US special operations snipers are getting a new rifle that fires 3 different calibers

Military Tech
The MRAD from Barrett Firearms

After years in the making, U.S. Special Operations Command has its sights set on its next big sniper rifle.


On Monday, SOCOM awarded a $49.9 million, five-year contract to Barrett Firearms for the command's Advanced Sniper Rifle program meant to replace the Precision Sniper Rifle currently fielded to special operations snipers.

Barrett's bolt-action Multi-Role Adaptive Design (MRAD) precision system will be chambered in 7.62×51 mm NATO, .300 Norma Magnum, and .338 Norma Magnum with the help of a separate conversion kit.

The MRAD appears to meet SOCOM's 2018 requirements for a "modular, multi-caliber, bolt-action sniper rifle," and as As Guns.com notes, the Pentagon had previously picked up Barrett's MRAD platform in a December contract for the rifle chambered in the new 300 PRC caliber.

"The United States Department of Defense announced today that Barrett has been selected to provide their MRAD as the U.S. Special Operations Command Advanced Sniper Rifle system, designated as Mk21," the company said in a statement, per Military Times. "This marks the first time in history that a father and son have had rifle designs adopted by the US military: Ronnie Barrett with M107 and Chris Barrett with Mk21."

Here's a sizzle reel for the MRAD's Military Deployment Kid from 2016.

The San Antonio-class amphibious transport dock ship USS Arlington. (U.S. Navy/Mass Communication Specialist 3rd Class Chris Roys)

The Navy is investigating reports that a female Marine discovered a hidden camera in one of the women's restrooms aboard the USS Arlington, an amphibious transport dock that's currently on at port in Greece, NBC News originally reported.

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The sun sets behind a C-17 Globemaster III at Joint Base Balad, Iraq, as Soldiers wait in line to board Nov. 17, 2008. (Air Force/Tech Sgt. Erik Gudmundson)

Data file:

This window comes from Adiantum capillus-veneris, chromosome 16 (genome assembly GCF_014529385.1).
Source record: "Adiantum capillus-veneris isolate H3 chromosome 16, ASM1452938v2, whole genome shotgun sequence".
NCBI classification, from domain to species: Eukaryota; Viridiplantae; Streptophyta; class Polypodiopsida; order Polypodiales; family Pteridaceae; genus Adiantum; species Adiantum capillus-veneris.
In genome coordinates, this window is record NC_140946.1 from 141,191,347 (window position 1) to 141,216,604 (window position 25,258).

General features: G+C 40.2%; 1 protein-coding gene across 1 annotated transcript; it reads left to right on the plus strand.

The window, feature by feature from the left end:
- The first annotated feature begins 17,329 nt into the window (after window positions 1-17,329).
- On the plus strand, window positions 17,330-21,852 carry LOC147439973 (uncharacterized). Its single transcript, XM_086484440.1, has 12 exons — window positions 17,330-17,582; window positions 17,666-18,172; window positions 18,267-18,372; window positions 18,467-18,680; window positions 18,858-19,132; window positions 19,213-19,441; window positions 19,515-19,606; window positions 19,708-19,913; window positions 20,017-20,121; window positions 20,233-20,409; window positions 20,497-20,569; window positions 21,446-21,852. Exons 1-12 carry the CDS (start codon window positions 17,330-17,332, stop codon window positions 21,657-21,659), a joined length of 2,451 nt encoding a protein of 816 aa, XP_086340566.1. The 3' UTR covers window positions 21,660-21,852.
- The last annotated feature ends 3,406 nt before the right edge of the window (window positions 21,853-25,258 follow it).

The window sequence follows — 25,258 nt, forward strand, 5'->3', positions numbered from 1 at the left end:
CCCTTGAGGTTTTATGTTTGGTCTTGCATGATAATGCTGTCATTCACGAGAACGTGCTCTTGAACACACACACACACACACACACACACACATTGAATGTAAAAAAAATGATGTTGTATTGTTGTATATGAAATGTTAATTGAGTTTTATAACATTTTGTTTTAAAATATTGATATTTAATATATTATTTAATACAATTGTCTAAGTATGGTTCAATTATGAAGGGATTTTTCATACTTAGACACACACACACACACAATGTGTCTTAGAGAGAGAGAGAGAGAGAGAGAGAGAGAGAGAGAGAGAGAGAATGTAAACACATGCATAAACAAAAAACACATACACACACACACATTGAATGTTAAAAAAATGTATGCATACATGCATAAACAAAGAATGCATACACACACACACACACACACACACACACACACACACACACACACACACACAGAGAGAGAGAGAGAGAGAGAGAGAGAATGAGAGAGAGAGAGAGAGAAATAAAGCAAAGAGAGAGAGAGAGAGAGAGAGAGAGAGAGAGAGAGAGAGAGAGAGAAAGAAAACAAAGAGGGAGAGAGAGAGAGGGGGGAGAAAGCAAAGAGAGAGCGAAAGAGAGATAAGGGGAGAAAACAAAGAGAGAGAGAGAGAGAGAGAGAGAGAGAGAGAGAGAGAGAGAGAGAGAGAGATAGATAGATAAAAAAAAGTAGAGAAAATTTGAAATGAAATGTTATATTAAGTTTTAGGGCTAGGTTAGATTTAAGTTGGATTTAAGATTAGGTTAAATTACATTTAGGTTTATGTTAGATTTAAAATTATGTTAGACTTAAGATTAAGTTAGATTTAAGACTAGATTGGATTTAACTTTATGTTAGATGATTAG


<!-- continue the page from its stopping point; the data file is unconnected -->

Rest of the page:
Today, an American service member died in a "non-combat incident" in Ninawa Province, Iraq according to a statement by Operation Inherent Resolve, the U.S.-led coalition fighting the Islamic State.

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First came the explosion. Then, the cover-up.

"I held one [sailor] in my hands as he passed. He died in my arms."

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USS Iowa on April 19, 1989. (Wikipedia Commons)

It's been 30 years since an explosion inside the number two gun turret on the USS Iowa killed 47 American sailors, but for Mike Carr, it still feels like yesterday.

"I knew all 47 guys inside that turret because as part of the ship's policy we had rotated between all three turrets," Carr, who served as a gunner's mate in the Iowa's aft 16-inch turret, told Task & Purpose. "We all knew each other rather intimately."

On April 19, 1989, the day of the blast, the ship was preparing for live-fire training at Vieques, Puerto Rico Naval Training Range.

Carr was wearing headphones that allowed him to hear what the crews in the other turrets were saying.

"At 10 minutes to 10 a.m., somebody came over the phones and said, 'We're having a problem, Turret 2, center gun,'" Carr recalled. "Then approximately two minutes later, I recognized Senior Chief [Reginald] Ziegler, who was the chief in charge of Turret 2, yell into the phones: 'Fire, fire, fire! Fire in center gun, turret 2. Trying to contain it.'"

Then came the blast, which was so strong that it ripped the headphones right off Carr's head.

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Barracks to business: Hiring veterans has never been easier

Organizations offer training, certifications, networking to connect veterans, businesses

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Jason Sutton

As a graduate of the U.S. Military Academy at West Point and a newly minted second lieutenant, I felt well-prepared to tackle the challenges facing a junior field artillery officer in the U.S. Army. When the time came to leave the Army, however, I was much less prepared to make the transition into the yet-unknown civilian sector.

One of the primary issues facing veterans after we transition is that we lack the same sense of purpose and mission that we had with our military careers. Today, more than ever, our service members volunteer to put themselves in harm's way. They are defending our freedom across the globe and should be recognized as our country's true heroes. It's critical that employers educate veterans and provide viable options so we can make informed decisions about the rest of our lives.

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Maj. Gen. David Furness

The two-star general in charge of the roughly 15,000-strong 2nd Marine Division has turned micromanagement into an art form with a new policy letter ordering his Marines and sailors to cut their hair, shave their faces, and adhere to a daily schedule that he has prescribed.

In his "Policy Letter 5-19," Maj. Gen. David Furness lamented that he has noticed "a significant decline in the basic discipline" of troops he's come in contact with in the division area, which has led him to "FIX IT immediately," instead of relying on the thousands of commissioned and non-commissioned officers below him to carry out his orders.

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